Thankfully, I am one of more than three million Australians who have already cast their ballots in the Federal Election.
The idea of standing in a lengthy queue on Saturday; completing my civic duty and exercising my public right irks me. As does the stunned look on an Electoral Commission employees’ face when I inform them that I certainly do know the name of the electorate in which I am enrolled to vote.
Apparently, there are many who don’t. Hard to believe really and potentially an indictment on the entire system; with the votes of the less informed often ‘bought’ at the 11th hour with a repetitive and often baseless catchphrase, claim or lie.
Having voted early also allows me to avoid volunteers thrusting colourful pamphlets in my face as well as the sight of the candidates cheesy smiles on the advertising boards outside my local primary school.
Sausage on a roll sales will be well and truly down this Saturday.
It stands to be a monumental day. In the blue corner, a Prime Minister at the bridge of what appears to be a sinking ship; torpedoed by a series of professional, leadership and book keeping errors made over the last 12 months.
The ghosts of two dethroned Coalition leaders lurk in the background and the disgraceful press release from Tony Abbott after the passing of former Prime Minister Bob Hawke might just have provided the final nail in the conservatives’ coffin.
In the red corner, the union man who cannot take two steps without the words ‘new tax’ being launched in his direction. Running on a platform of higher wages and greater fairness and opportunity for all Australians, Bill Shorten has been lampooned as a useless financial manager.
Upon what precedent that assessment is made is unclear, however that is indeed the Liberals’ claim.
Warbling away rather comically in the background is one Ms Pauline Hanson. Likely to poll a low single figure percentage of the primary vote, One Nation looks set for a disappointing result after some of its male members sunk the campaign with their misogynistic and gun toting antics.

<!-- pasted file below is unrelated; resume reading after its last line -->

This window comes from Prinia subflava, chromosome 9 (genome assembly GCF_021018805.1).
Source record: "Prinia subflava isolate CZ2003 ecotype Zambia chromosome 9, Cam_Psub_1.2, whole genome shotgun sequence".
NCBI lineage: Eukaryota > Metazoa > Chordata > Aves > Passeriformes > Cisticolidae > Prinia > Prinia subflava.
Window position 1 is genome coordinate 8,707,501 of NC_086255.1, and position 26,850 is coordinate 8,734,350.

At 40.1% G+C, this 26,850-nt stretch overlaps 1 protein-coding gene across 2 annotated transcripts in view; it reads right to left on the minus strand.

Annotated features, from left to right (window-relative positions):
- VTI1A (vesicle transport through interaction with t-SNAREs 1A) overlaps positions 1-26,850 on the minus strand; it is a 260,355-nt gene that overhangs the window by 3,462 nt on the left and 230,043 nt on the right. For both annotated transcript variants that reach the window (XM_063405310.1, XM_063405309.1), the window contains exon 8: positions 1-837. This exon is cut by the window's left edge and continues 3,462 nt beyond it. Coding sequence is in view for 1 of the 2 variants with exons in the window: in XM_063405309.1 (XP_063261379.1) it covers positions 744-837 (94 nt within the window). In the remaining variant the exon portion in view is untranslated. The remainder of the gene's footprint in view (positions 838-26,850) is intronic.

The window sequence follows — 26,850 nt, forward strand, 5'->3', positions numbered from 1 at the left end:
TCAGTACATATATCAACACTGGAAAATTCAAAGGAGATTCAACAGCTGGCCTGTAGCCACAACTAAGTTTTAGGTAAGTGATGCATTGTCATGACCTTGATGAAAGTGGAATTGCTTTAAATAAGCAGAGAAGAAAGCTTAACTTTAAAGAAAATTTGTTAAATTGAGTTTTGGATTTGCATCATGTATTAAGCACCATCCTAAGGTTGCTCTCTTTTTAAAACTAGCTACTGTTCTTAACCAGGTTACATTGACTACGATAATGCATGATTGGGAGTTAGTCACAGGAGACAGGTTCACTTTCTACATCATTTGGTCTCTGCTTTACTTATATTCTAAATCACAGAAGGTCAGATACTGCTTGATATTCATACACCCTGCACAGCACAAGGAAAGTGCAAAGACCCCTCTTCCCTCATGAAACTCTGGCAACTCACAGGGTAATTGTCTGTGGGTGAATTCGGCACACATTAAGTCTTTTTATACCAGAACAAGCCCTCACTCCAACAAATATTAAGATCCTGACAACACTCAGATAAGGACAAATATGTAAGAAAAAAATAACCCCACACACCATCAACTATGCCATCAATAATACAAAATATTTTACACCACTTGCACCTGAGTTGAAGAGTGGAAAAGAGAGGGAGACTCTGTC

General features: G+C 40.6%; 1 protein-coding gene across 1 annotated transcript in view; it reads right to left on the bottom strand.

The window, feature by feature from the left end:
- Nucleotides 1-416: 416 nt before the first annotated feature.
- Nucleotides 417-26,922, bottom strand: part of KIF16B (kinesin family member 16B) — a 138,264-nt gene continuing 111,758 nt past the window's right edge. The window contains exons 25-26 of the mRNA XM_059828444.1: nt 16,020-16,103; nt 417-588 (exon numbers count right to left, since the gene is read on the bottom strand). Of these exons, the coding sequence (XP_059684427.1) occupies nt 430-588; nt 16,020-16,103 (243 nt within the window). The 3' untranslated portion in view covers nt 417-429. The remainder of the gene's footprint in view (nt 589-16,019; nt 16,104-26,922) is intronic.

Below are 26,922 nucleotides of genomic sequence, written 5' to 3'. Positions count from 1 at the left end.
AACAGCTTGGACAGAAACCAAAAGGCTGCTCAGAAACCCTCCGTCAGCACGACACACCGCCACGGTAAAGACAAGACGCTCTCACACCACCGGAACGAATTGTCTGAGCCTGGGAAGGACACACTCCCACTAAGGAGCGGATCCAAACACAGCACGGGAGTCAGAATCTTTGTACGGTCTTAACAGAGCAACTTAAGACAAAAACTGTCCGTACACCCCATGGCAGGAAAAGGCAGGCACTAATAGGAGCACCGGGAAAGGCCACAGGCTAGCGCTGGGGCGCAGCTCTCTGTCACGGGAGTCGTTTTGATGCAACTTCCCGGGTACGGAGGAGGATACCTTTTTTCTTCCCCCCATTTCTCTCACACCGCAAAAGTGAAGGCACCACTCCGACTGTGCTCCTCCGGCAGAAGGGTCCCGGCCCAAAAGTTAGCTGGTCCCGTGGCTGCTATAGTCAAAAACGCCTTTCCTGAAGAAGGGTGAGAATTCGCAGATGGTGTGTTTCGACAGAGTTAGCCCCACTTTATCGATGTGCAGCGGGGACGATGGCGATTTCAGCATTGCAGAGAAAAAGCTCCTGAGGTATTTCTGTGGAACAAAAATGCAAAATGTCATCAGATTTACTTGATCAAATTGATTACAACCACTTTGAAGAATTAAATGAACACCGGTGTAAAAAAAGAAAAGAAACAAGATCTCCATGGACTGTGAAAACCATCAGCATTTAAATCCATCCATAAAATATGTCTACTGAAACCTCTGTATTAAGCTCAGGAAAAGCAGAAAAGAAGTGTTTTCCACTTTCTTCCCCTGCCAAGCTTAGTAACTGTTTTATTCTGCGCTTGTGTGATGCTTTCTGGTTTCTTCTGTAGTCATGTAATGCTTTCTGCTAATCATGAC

The so-called United Australia Party has successfully managed to annoy the heck out of millions of Australians with a wickedly persistent social media bombardment.
With a personal wealth estimated at around AUD$1.8 billion in January 2019, Clive Palmer has struggled to convince Joe and Janet average that the ‘unity’ referred to in his party name is actually his altruistic goal.
Questions around the inappropriate reimbursement of a number of his past employees linger and his jolly, patriot persona appears transparent to most.
The Australian Greens continue to fight the good fight; morally aware of the need to expand our reliance on alternative energy sources and phase out 20th Century technologies that have had a proven and considerable negative effect on the health of our planet.
Toss into the mix Bob Katter and Australia’s favourite racist Fraser Anning and the political air is as thick with falsehoods, fallacy and farce as ever before.
Just when things looked like settling down in the final throes of the campaign, Kerri-Anne Kennerley decided to make a last ditch attempt to save Scott Morrison’s skin with an on-air tantrum that had all the earmarks of a petulant child being denied a lolly.
It is the very same lolly that has become the focal point of the entire campaign, with Labor’s plan to redistribute wealth more equitably, apparently threatening Kennerley’s personal fortune.
Her reference to older Australian’s ‘leeching’ off the senior’s pension was truly abhorrent and as with Abbott’s faux pas, helped the Coalition not one bit.
Perhaps the most pleasing statement made in the final days of the campaign was Alan Jones’ suggestion that a Labor win would see him take his kit bag of hypocrisy off into the wilderness.
With at least one betting agency having already paid out clients who invested on a Labor victory, it appears Jones may be forced to call his own bluff.
For those who will need to attend a polling place tomorrow, enjoy your sausage and think about all the candidates and what you want Australia’s personality to be.
Personally, I feel we have had enough of space invading, elitist and macho leadership. Moreover, an inclusive Australia with no place for rampant nationalism and bigotry would make a nice change.
Seeing Australians awarded appropriate penalty rates, wages and conditions, as well as removing baby boomer bonuses funded by tax payers, would also be positive steps.
Australia needs such steps in 2019. Sadly, the process to achieve those changes has been a grubby road of immaturity and fabrication.
People will vote after trawling through all the crap. Let’s hope they remember that the nation was a far better place when it was a society and not an economy.